Before the fast, during the lockdown, I had been eating alot of home-made bread and not walking much let alone running. After the lockdown I walked and ran a bit more but my kidney was not working properly, the urine was scanty. So I read about the health benefits of fasting and decided to try it. It started out as an idea for weight-loss, but turned into something I now know I will do regularly to maintain my mental, physical and spiritual wellbeing as I grow older. Determination was the key, combined with being in touch with the signals from the body. I have the habit of meditating twice a day for an hour each time. Now I added fasting to my daytime awareness hours.

The first three or four days I felt very tired and because I had read that it is fine for the routine to have bouillon, I had a cup of mild rasam or bouillon in the evening. I also had more herbal tea than water really during the day. Whether it was the minerals from those inputs or for some other reason I don’t know but on the first few days I had diarrhoea, which felt great, as if the system was emptying itself out. Apparently the body anyway sheds redundant bits of cells during fasting, known in english as autophagy. And apparently it is the switch from glucose to body fat as a source of nutrition that causes the initial tiredness during fasting. Nonetheless on my next water fast I will not take salt or supplements, whether magnesium or anything else. Only water. It is the fact that one has only water on fasting days that makes the body and therefore, mind, behave so differently from during non-fasting days, I think. My mind stopped craving anything. On day 14 I had a glass of champagne to celebrate my daughter Kiri’s engagement. I realised that I had not been hungry during fasting. I also realised I had shed all anxieties, the body was managing itself and so was the mind.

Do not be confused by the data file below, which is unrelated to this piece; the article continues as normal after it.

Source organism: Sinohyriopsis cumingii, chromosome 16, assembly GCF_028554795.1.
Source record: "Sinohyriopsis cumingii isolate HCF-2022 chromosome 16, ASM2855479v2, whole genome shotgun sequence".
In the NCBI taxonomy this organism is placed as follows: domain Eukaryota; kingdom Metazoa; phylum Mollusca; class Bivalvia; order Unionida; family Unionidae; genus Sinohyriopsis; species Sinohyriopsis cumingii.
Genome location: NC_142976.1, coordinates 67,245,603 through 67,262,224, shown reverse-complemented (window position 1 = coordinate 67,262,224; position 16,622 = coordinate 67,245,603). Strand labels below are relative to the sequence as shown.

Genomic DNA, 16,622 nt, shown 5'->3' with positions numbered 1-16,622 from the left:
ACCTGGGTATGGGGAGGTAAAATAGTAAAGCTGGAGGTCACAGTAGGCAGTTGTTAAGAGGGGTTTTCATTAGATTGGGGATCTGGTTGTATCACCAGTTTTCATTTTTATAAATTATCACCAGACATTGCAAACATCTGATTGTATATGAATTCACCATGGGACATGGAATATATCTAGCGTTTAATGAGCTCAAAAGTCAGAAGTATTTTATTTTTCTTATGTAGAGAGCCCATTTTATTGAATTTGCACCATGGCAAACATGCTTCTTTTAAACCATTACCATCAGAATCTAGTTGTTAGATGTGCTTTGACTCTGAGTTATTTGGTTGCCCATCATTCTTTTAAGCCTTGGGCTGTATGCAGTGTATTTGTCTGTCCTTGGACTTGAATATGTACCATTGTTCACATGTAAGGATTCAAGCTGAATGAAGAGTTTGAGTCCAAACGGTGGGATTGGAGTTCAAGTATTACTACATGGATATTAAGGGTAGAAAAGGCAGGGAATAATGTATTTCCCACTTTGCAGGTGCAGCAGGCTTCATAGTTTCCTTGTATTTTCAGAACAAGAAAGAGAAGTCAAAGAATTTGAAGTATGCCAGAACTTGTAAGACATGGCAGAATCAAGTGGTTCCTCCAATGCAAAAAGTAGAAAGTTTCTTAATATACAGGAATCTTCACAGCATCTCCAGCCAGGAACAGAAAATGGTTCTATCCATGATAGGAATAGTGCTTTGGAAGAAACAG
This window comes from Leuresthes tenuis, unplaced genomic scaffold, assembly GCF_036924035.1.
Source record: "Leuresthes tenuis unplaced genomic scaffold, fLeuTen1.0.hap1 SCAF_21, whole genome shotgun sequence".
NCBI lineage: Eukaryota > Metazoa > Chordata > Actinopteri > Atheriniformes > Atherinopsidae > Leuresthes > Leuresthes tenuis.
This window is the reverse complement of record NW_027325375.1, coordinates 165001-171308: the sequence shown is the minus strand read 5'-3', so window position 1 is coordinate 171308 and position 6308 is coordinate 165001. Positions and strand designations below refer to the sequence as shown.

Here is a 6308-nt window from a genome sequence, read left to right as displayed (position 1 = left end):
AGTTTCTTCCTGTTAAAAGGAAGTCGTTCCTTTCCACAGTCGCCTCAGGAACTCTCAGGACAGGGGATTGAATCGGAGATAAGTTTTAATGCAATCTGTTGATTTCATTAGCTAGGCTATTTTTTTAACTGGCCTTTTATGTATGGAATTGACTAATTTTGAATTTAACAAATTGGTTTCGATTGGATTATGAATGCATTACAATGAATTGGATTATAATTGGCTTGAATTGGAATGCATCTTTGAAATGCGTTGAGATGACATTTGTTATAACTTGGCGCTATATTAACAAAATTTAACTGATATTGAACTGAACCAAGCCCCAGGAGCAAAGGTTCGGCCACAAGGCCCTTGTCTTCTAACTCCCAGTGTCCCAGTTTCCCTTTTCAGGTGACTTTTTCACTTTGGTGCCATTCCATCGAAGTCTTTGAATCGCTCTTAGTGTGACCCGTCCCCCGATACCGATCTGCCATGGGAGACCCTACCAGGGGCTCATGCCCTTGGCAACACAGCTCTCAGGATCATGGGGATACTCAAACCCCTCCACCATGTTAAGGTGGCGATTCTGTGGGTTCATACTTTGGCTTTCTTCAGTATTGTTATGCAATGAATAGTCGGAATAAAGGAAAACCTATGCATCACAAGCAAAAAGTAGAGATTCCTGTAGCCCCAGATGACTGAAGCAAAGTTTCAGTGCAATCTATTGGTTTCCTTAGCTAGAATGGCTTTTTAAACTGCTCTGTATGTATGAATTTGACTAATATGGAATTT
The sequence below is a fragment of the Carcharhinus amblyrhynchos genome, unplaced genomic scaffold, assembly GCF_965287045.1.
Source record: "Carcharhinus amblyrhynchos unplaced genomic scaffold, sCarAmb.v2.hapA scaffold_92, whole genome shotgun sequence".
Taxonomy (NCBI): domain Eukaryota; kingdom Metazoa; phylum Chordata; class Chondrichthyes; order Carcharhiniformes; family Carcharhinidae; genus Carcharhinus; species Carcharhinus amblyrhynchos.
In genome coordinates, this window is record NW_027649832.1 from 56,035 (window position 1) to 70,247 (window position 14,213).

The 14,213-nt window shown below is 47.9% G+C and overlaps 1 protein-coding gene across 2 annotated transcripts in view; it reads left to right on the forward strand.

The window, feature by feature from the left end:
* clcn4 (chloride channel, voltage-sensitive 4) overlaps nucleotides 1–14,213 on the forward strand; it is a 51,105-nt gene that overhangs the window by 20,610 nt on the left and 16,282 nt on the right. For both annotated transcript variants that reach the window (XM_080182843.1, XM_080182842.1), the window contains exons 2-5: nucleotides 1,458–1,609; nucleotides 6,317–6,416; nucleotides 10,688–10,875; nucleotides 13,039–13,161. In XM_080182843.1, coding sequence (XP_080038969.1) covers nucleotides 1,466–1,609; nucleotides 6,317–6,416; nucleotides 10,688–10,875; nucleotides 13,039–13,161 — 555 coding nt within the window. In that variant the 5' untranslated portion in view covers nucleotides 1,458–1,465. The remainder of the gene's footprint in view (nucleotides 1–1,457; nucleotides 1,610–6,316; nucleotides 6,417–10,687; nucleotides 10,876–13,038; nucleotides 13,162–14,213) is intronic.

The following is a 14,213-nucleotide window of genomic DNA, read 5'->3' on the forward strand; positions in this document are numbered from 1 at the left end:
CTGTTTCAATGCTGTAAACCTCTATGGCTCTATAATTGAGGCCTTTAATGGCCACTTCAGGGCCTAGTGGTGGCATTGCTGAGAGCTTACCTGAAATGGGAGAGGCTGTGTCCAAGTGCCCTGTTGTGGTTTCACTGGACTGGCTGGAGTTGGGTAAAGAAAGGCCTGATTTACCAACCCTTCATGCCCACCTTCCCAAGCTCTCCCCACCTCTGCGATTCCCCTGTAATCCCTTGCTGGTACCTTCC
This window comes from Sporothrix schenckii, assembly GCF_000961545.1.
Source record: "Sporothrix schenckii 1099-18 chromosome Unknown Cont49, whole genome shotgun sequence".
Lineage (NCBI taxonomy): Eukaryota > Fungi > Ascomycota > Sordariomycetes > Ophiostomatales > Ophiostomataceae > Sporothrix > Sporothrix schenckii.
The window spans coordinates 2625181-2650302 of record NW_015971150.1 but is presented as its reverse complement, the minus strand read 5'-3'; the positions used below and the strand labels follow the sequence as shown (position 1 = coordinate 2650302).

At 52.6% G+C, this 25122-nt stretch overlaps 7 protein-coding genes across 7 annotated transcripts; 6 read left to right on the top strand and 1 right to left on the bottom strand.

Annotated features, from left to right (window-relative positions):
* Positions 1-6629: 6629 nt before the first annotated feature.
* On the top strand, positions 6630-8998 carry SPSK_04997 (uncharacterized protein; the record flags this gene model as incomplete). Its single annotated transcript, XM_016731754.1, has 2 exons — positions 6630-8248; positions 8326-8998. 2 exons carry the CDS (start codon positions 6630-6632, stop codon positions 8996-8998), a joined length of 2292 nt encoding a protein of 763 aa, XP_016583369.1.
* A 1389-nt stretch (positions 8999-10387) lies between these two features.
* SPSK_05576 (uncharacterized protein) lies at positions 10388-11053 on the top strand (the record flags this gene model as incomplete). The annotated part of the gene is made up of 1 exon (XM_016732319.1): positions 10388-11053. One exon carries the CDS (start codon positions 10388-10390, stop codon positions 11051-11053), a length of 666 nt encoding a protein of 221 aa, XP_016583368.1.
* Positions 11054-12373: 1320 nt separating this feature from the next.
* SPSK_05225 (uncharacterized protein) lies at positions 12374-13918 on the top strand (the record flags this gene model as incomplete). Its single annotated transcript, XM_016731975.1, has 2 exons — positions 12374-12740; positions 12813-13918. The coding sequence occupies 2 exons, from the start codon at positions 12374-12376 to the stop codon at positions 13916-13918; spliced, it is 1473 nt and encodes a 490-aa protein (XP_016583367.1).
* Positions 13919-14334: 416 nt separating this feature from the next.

Thereafter, having only water from day 14 to 21 was much more intense than when I was also having salt and herbal tea. In my case the mind lost interest in taste. At the same time taste I realised, also has a purpose: to remind one to eat. I ended the fast because I wanted the feeling of taste for a while, and the feeling of fullness. But the feeling of desire for those feelings has not returned. I barely remember to eat now. How liberating it is to have a body managing on it’s own without desires! Maybe next time I will try 28 days, just because I know I can, and it might be even more fun. The body is a pleasure dome of physical delights and to experience it equanimously through something as simple as fasting is to add an interesting new experience to the myriad of truths one creates for one’s self as one goes through life.

The main truth I feel is that there is beauty and pleasure in being alive. Whatever one eats after fasting, or food one shares, – and the enjoyment of sharing food with others and feeding others grew much during fasting! -, what matters when one adds a fasting practice to one’s life I feel is the autopilot one can put one’s body on, and the experience of wellbeing and health one gets from that. Fasting cures all sorts of previously niggling aches and pains and the mental reactions that go with them. Apparently even serious ones. My kidney is working fine again. Fasting taught me that bodies are miraculous self-managing and self-determining organisms that are a pleasure to experience and of whom each of us can say: this is what it is to be a living being!

Anandi Sharan is an independent writer


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